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Tuesday, 11 October 1910

Senator ST LEDGER (Queensland) . - As to the difference between anAustralian citizen and any other person who has signed articles on board a ship, the position is clear. An Australian who has signed articles to serve on board a foreign ship may, on arriving at a port in this country, break those articles and go scotfree. But a Britisher, not being an Australian citizen, who has signed articles, is liable to be brought before a Court of law in Australia at the instance of the master or owner of a ship, and may be forced to go on board and complete his articles. Thus, an Australian and a Britisher, who does not happen to be an Australian, will be treated differently in a British Court of law. It must be remembered that every one of our law Courts is British. It derives its power to administer die law, not from the Commonwealth, but from the Imperial power, which has conferred upon us the right to exercise justice under British law. Our Constitution itself, from top to bottom, derives its jurisdiction legally and politically from the Sovereign. Our power to set up tribunals for the administration of justice is British, root, branch, and stem, and especially at the roots. Yet, here we shall have the spectacle of an Australian appealing to an Australian Court, which is still a British Court, receiving one course of treatment, whilst a Britisher appealing to the same Court will have another course of treatment meted out to him, because he does not happen to be an Australian. He appeals to the very same law, at the very fountain of justice, and different treatment is accorded to him. In practice, that is what this clause will amount to. We shall have as grave a scandal as was caused when we stuck up the six hatters here.

Senator Turley - Who were never stuck up.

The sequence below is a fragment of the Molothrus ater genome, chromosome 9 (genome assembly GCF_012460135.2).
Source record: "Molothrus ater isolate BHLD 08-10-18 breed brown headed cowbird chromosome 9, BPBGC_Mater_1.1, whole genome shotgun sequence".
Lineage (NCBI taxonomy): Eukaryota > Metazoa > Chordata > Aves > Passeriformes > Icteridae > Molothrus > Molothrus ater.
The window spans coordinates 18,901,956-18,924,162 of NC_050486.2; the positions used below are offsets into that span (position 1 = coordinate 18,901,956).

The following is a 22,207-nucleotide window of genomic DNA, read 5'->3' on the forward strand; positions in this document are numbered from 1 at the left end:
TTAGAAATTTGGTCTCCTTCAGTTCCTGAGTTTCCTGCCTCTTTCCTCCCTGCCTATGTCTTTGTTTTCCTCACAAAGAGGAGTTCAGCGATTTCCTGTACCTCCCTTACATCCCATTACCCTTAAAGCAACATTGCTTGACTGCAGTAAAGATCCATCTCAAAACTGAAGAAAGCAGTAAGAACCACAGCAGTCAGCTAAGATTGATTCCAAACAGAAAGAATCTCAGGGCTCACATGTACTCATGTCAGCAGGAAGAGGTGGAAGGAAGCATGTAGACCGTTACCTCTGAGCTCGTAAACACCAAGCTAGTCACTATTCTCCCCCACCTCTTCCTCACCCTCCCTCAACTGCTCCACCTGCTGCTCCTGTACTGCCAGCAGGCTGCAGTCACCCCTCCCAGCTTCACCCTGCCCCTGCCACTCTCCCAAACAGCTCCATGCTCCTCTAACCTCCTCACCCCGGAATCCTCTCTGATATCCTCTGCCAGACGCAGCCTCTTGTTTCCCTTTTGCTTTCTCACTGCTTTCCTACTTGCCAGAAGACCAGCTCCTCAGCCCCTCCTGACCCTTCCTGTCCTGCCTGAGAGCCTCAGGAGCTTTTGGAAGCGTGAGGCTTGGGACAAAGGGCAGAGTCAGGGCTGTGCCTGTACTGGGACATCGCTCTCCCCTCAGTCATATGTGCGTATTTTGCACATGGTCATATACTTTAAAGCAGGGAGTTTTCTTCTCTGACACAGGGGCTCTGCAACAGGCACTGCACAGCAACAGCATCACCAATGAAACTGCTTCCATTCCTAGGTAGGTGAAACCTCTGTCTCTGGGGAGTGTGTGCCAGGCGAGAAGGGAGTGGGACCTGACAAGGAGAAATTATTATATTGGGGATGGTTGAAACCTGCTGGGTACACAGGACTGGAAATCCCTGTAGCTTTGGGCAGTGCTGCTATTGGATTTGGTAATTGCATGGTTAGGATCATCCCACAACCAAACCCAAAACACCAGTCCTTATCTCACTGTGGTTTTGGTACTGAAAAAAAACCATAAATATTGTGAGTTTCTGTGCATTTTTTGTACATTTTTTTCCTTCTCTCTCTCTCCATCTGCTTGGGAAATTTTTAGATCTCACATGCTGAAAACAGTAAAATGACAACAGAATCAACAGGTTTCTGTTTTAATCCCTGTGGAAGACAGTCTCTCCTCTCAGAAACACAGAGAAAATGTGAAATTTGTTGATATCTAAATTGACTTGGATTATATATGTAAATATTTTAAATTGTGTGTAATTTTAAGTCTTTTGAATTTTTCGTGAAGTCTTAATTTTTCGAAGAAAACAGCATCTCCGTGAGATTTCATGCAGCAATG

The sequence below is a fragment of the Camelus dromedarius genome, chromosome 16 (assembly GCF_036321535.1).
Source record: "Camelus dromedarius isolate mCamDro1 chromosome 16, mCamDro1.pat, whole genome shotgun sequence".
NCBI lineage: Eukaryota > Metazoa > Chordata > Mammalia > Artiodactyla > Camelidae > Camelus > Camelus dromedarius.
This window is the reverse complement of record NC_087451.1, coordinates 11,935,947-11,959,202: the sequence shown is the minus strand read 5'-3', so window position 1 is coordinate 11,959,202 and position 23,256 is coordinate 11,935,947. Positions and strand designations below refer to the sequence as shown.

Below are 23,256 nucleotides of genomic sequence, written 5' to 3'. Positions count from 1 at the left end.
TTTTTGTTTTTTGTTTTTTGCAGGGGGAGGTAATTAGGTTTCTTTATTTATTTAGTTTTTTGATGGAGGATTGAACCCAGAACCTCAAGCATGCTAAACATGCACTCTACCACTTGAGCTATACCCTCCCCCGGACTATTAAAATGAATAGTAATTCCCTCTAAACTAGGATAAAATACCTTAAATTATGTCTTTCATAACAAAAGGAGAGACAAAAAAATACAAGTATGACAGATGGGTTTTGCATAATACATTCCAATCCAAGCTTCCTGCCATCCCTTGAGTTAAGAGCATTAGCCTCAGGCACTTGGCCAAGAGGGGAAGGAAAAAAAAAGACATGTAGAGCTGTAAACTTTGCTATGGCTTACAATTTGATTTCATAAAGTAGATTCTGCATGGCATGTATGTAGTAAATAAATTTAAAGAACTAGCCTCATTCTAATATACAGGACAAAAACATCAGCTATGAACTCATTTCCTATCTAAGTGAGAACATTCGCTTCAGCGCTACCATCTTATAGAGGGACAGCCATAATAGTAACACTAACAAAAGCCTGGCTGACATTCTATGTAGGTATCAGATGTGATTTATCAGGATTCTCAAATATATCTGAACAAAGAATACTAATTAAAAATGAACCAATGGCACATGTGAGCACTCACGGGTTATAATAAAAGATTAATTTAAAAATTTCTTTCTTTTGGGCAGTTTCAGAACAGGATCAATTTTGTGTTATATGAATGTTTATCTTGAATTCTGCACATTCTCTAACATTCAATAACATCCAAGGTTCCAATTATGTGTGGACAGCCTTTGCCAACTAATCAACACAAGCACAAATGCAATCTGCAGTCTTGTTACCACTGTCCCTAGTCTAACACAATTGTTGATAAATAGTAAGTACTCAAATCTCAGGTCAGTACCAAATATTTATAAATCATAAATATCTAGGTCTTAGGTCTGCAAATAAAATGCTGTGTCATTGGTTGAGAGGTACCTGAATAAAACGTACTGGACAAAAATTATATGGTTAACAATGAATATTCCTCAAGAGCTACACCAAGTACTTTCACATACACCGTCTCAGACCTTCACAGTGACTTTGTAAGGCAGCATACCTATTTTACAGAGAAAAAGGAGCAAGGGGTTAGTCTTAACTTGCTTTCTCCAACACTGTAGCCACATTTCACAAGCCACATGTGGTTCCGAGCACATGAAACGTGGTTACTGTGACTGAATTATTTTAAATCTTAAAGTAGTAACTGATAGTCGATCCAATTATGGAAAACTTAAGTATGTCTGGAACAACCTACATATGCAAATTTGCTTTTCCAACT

Senator ST LEDGER - Archbishop Whately, the great logician, succeeded in proving to his own satisfaction that no such man as Napoleon ever existed, and it is quite possible that honorable senators opposite, by a similar process of reasoning, may prove to their satisfaction that the six hatters were never stuck up.

The CHAIRMAN - I ask the honorable senator not to elaborate that point.

Senator ST LEDGER - Say what we like, this proviso will be a reproach upon the Australian Legislature. The Minister tacitly acknowledges this, because he can produce no precedent in international relations, so far as maritime law is concerned, for a clause of the kind. There is another point that I should like to raise, and which no previous speaker has touched upon. It is an important point, and closely relevant to the clause. I ask the Minister - on whom will the onus of proof lie in the case of an assertion of Australian citizenship? Suppose a Britisher does not want to go on board a foreign ship, though he has signed articles to do so. Suppose he is brought up in a Court of law, and chooses to raise the point, "I am an Australian citizen."

Senator Walker - - Civis Romanus sum.

Senator ST LEDGER - Neither Civis Romanus sum nor Civis Britannicus sum applies in this case, though I may remind the honorable senator that that principle in the celebrated Don Pacifico case nearly led to war between England, France, and Russia. On whom, I ask again, will the onus of proof lie? Prima facie, the onus will lie on him who asserts the principle from which he seeks to derive benefit. In that case, the man who pleads the exemption will have to prove his citizenship. How is the seaman to prove affirmatively his Australian citizenship? Take the case of a man born at Perth, who leaves Australia when four or five years of age, and, without becoming naturalized in any other country, comes back to the Commonwealth on the articles of a foreign ship when he is thirty years of age. When the ship arrives at Sydney, he wishes to take advantage of this proviso, deserts the vessel, and pleads that he is an Australian citizen. How is he to prove it? He could only obtain positive proof at Perth, thousands of miles away from Sydney.

Senator Pearce - Has the honorable senator never heard of evidence being taken on commission?

Senator Vardon - Is the seaman to be put to that expense to prove his Australian citizenship ?

Senator ST LEDGER - I have often had to use evidence taken on commission, but if the course that the Minister suggests must be adopted, this proviso will not be a very substantial protection to the seaman. In most cases he would find it impossible to prove his Australian citizenship.

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